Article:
National Park Service Visits Winter Storm Sites

DELAWARE TOWNSHIP, Pa. -- Normally this time of year, many people come to places like George W. Childs Park near Dingmans Ferry to check out the waterfalls, but this year, that won't be possible at the park in Delaware Township.

Two winter storms back in March knocked down thousands of trees throughout this section of the Delaware Water Gap National Recreation Area.

"The winter was really rough, lost power, a lot of damage going on. Hopefully, they can do something with it because Delaware Water Gap has been around forever and a major part of Pennsylvania," said Erik Malstron of Long Island.

Newswatch 16 followed members of the National Park Service through Childs Park to see some of the damage.

Park Rangers say this whole area was hit hard by the winter storms and damage totals are upwards of $2.6 million.

"It's really hard to see the damage because it's not just the trees that are down or the boardwalks, the bridges that are broken. All of those things can be replaced. It's the loss of so many of these white pine and hemlock trees which create the lush, cool, shady environment that allows this to be the place that people love," said Kathleen Sandt, NPS Public Affairs.

Because of all the damage, Childs Park will be closed for several years until the place can be restored. Park rangers say that's because it's going to take more than just cutting up trees to clean the place up.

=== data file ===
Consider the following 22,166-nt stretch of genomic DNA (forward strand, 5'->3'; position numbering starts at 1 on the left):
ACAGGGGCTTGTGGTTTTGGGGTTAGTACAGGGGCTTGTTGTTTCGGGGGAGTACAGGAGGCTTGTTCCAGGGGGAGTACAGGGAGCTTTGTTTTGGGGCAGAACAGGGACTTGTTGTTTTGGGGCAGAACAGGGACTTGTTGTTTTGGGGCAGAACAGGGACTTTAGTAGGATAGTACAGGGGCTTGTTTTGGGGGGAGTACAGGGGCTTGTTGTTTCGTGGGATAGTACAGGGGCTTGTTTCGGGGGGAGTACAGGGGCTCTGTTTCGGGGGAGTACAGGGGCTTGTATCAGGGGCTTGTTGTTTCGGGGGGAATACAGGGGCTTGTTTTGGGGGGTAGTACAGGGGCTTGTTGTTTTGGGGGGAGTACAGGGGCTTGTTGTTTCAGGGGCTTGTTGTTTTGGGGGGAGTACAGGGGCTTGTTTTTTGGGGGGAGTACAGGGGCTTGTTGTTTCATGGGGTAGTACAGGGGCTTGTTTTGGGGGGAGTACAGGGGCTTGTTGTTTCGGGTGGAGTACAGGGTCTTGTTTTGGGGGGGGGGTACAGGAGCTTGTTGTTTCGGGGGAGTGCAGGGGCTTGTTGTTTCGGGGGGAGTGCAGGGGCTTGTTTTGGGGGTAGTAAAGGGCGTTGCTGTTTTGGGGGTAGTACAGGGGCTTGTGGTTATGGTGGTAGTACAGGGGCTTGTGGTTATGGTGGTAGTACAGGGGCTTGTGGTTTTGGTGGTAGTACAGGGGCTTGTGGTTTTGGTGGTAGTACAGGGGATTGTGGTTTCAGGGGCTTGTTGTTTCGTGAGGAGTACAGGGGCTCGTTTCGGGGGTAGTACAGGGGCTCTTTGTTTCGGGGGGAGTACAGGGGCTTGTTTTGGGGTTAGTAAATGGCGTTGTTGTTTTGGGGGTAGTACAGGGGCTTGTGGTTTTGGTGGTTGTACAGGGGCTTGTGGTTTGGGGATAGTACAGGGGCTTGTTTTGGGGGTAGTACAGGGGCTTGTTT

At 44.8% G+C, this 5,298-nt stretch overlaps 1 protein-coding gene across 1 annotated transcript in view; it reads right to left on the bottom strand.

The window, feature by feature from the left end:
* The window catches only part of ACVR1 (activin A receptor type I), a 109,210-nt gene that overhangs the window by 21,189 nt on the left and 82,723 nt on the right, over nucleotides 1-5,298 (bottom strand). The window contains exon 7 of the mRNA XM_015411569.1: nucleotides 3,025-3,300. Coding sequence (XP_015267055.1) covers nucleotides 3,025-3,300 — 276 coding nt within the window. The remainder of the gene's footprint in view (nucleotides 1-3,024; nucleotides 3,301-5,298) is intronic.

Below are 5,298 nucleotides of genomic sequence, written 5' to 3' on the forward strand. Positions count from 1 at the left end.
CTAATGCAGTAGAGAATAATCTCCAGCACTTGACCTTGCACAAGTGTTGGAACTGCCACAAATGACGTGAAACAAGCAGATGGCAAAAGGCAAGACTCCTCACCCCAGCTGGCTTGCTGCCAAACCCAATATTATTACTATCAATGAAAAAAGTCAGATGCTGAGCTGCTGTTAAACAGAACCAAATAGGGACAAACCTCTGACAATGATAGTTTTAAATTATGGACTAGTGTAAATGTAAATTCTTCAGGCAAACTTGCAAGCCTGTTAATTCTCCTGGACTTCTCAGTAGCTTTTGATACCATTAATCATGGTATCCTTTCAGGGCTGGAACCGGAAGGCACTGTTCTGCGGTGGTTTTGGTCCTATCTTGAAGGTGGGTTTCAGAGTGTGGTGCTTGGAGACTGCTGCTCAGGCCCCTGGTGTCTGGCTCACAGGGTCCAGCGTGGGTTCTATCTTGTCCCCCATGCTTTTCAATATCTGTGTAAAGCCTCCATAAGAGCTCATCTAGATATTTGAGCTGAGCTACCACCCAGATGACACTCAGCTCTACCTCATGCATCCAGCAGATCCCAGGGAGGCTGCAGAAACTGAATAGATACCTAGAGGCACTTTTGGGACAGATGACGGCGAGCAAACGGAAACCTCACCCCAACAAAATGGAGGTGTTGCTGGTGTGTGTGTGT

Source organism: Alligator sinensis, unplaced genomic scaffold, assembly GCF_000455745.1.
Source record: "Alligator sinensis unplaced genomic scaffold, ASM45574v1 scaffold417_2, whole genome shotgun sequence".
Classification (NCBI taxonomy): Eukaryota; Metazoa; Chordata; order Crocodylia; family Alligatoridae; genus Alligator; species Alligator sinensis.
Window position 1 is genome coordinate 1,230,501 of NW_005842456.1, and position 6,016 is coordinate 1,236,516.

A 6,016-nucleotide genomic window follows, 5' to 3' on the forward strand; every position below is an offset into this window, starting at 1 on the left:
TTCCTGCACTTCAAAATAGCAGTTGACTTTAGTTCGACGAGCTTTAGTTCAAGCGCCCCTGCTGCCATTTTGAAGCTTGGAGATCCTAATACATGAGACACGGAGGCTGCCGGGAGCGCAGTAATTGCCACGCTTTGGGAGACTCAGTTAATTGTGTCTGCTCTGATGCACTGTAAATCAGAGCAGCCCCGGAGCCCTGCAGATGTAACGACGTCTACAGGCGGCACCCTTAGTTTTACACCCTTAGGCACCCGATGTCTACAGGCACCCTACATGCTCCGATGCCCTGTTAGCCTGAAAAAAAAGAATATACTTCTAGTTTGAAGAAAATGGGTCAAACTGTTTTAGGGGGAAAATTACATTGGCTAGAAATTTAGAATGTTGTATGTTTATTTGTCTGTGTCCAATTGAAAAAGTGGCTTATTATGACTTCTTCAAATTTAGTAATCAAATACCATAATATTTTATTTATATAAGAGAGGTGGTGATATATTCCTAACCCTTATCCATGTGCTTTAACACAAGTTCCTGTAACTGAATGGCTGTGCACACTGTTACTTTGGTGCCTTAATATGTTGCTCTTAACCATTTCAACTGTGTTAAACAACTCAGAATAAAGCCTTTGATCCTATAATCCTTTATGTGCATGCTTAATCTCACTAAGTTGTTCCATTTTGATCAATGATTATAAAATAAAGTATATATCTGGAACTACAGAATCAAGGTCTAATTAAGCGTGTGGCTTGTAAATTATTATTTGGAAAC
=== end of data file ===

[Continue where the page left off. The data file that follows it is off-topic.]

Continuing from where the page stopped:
"This is not just clearing the trail, cutting a hole in the trail and opening it up. This has to be taken out by hand. It's manual labor, piece by piece. These trees need to be removed. It's going to be a long process," said Bill Tagye, NPS roads and trials manager.

In addition to George W. Childs Park, Dingmans Falls will also be closed through the rest of the year.

Park rangers are working to reopen some other trails before the summer season.

For a list of trails that are open and to monitor progress on others, click here.

1 Comment

  • Fredric Underhill

    Delaware Township uses the park as an income source but is not, as far as I know, paying to revitalize it.

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